This article has originally appeared on Barca Universal
Messi has been a Blaugrana for 21 years now. How could in one’s wildest dreams, one imagine him in another jersey? On the 30th of June, the Argentine’s contract expired and since then Barca President has been working day and night to make him sign the renewal contract. But this deal hasn’t seen the light of the day has its own set of problems.
It is no longer a secret that Barcelona is amidst a huge financial crisis. So much so that if they do not reduce their wage bill by a whopping 200 million Euros, they cannot officially register any of the summer signings as new Barcelona players by the RFEF. In this article, we discuss a different tangent. What if Barcelona were to not sign Leo!
Barcelona’s financial woes
A billion euros in debt, 40% above its set limit for wage bill, high waged and injury-prone players with no suitors in the market; this is what Barcelona is dealing with. Players like Samuel Umtiti, Ousmane Dembele and Phillippe Coutinho have humungous wages. The solution seems simple. Sell the players and decrease the wage bill. But it isn’t that simple.
While Umtiti has made it clear that he doesn’t want to leave the club or take a wage cut, Coutinho has no suitors in the market willing to take up his huge salary demands. Dembele might have shown some spark in his performances lately, but sometimes a scapegoat needs to be sacrificed for the bigger good.
Barcelona is in an abundance of players no one is interested in buy. The players are either too old, too inconsistent, charge too high wages, or have agonizing injury records agonizing. This catastrophic state of the club is because of none other than Josep Maria Bartomeu.
The Summer Transfer Window and Matheus Suing the Club
Barcelona has had a successful summer transfer window in terms of adding to its youth and experienced side of the game. They have also managed to do this in a rather affordable way. Players like Konrad de La Fuente, Junior Firpo and Francisco Trincao have been let go to increase finances. This is but a small piece of the puzzle.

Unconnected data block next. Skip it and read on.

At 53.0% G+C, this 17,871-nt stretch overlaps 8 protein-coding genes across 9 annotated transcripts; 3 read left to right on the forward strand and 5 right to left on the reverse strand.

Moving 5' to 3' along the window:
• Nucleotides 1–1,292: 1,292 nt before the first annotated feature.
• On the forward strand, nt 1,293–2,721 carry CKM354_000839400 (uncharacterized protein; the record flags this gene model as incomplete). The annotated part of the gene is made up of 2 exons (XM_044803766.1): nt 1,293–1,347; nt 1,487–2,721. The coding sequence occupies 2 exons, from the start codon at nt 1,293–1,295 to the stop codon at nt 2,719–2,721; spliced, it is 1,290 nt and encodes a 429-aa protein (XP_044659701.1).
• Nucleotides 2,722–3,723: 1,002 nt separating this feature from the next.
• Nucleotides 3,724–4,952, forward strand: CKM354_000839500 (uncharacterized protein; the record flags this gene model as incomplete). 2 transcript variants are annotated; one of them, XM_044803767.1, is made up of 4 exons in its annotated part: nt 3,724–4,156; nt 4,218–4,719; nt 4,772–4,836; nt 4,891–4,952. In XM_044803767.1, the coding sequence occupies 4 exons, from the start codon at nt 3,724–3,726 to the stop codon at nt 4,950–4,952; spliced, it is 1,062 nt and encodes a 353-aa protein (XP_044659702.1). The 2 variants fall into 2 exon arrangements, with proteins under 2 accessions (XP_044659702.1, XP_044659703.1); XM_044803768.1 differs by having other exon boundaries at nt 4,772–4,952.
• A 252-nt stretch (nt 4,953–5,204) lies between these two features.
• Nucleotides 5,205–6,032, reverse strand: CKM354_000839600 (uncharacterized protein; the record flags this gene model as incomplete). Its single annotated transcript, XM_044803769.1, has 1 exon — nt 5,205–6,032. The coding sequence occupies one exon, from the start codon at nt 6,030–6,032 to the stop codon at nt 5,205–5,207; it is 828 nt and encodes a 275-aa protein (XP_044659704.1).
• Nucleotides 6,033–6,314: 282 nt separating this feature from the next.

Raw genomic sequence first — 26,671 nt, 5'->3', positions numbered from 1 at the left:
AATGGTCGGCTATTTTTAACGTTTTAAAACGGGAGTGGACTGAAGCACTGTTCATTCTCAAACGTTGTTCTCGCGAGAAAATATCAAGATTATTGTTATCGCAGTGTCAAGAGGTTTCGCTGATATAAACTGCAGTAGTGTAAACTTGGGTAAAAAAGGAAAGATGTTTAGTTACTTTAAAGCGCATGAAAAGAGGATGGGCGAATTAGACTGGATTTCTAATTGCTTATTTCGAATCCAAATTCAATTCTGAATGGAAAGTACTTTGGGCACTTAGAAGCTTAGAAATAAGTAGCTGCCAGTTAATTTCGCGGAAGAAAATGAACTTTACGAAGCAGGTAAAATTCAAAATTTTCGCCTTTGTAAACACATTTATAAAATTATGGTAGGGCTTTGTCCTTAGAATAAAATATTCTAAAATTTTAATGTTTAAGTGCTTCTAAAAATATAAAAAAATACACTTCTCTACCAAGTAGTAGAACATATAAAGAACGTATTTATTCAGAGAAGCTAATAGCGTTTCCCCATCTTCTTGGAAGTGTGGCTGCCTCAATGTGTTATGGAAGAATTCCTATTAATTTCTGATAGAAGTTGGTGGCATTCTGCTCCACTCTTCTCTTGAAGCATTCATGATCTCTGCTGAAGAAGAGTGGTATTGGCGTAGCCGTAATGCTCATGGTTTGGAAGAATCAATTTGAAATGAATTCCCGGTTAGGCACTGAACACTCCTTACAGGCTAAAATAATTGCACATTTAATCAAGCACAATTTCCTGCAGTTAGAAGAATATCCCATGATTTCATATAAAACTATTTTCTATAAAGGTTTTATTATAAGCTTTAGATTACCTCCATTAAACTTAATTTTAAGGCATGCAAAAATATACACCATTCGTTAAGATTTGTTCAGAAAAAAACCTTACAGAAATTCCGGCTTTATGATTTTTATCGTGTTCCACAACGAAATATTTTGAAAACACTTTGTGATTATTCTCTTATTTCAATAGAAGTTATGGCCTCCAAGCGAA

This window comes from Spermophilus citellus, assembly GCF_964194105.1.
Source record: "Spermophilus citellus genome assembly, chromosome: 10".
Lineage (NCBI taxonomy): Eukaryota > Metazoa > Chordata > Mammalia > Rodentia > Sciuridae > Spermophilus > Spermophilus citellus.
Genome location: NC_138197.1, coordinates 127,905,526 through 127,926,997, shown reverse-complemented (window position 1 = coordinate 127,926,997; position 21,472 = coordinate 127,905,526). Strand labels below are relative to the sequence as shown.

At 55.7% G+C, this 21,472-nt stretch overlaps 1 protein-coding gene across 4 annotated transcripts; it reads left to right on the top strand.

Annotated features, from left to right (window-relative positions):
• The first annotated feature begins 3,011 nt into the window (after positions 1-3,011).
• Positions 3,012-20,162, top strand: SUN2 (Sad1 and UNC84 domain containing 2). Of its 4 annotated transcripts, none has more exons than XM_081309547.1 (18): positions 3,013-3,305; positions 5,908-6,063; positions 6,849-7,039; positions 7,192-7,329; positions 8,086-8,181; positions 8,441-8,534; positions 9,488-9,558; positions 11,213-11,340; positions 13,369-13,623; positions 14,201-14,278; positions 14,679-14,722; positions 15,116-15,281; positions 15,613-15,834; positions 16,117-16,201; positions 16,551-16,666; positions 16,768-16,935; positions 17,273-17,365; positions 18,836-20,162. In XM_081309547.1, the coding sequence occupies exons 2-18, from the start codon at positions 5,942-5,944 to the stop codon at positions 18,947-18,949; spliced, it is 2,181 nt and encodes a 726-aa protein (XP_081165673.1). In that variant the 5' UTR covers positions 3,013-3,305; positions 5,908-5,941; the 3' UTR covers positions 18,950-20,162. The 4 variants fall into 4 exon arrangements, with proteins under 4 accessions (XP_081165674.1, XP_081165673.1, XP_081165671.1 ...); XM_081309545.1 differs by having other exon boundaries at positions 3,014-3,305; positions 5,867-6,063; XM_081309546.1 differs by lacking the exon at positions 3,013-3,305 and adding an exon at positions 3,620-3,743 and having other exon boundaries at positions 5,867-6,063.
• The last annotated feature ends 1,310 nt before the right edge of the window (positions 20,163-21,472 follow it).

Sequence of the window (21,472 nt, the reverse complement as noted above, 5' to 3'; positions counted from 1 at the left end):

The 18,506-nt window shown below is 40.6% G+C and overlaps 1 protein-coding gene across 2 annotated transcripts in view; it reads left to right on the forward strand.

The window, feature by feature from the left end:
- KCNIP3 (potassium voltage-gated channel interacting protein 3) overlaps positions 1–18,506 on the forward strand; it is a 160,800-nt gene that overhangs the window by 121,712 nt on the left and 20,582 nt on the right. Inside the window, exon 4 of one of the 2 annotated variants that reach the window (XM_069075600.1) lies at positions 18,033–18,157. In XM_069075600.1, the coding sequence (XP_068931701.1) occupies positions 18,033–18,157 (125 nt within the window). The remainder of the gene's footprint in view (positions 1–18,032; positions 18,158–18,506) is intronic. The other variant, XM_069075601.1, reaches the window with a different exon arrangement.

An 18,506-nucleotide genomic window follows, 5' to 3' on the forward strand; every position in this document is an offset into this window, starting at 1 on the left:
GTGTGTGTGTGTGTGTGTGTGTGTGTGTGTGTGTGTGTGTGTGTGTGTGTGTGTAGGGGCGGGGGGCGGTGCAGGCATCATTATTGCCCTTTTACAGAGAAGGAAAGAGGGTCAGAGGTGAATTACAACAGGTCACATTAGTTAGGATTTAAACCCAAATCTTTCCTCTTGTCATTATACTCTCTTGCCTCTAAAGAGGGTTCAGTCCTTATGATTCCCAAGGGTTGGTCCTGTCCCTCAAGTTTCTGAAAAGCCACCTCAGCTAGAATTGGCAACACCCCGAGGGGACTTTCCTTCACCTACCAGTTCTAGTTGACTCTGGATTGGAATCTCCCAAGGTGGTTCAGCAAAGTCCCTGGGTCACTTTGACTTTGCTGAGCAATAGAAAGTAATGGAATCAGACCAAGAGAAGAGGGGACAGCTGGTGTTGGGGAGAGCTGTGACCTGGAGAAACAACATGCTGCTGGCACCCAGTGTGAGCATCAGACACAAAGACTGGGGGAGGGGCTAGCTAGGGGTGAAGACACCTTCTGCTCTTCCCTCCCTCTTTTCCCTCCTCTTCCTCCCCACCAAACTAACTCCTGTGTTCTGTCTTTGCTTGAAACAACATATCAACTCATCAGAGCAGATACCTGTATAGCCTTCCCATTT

Above all of this Matheus Fernandes is now about to sue the club. His contract was recently terminated and the Brazilian’s management is shocked at this. They believe that there would’ve been legitimate offers for him had the club not terminated his contract. They also want the club to pay in full for the remaining 4 years of his contract. Matheus in all likeliness will take the club to the court over this.
Financial Pros and Cons of not signing Messi
“Messi generates more than you spend on him. Take a sponsorship contract. If Leo is not there, the price is different.” These were the words of Barcelona president Joan Laporta to a Swiss newspaper.
A lot of statistics show that almost 20-30% of Barcelona’s overall income is generated by Messi alone. Most sponsorship deals have a ‘Messi clause’ adding a value of around 50% to them. A Barcelona sans Messi will have fewer companies interested in sponsoring. Barcelona’s over-reliance on Messi has proven to be their doom.
But even though the risk is too high, the club, now more than ever, needs to hold itself more important than its individuals. Look at Madrid after Ronaldo. They made themselves bigger than a player. Barcelona is sure to lose money and investors if Messi walks out, but it will help them promote themselves as a better club overall. Just look at what Manchester City, United, Bayern and Liverpool have achieved in the last few years.
While players in a contract are bound to stay, the same isn’t applicable with Messi. If relieved of his services at Camp Nou, Barcelona would keep 138 million (as per his last contract) for themselves. Just 62 million more and they’ve closed the wage bill gap.
Interim president Carlos Tusquets said, “I didn’t say that I would’ve sold Messi; I said that, financially, him leaving would have been good for the club […] We’d be better off because we said that his salary is the highest in the world. Nothing could be truer.”
It is clear as day. Financially, it will be wise to let Messi leave. This would save the club from a long-running ritual of depending on their generational playmaker. The club needs to move above one individual and think about the interests of the institution as a whole. But even after playing the devil’s advocate for all this while, we simply can not fathom a Barcelona without Messi. We hope that the genius of Joan Laporta finds a way out of this mess created by his predecessor soon enough. We are dying to see the little magician play in red and blue again.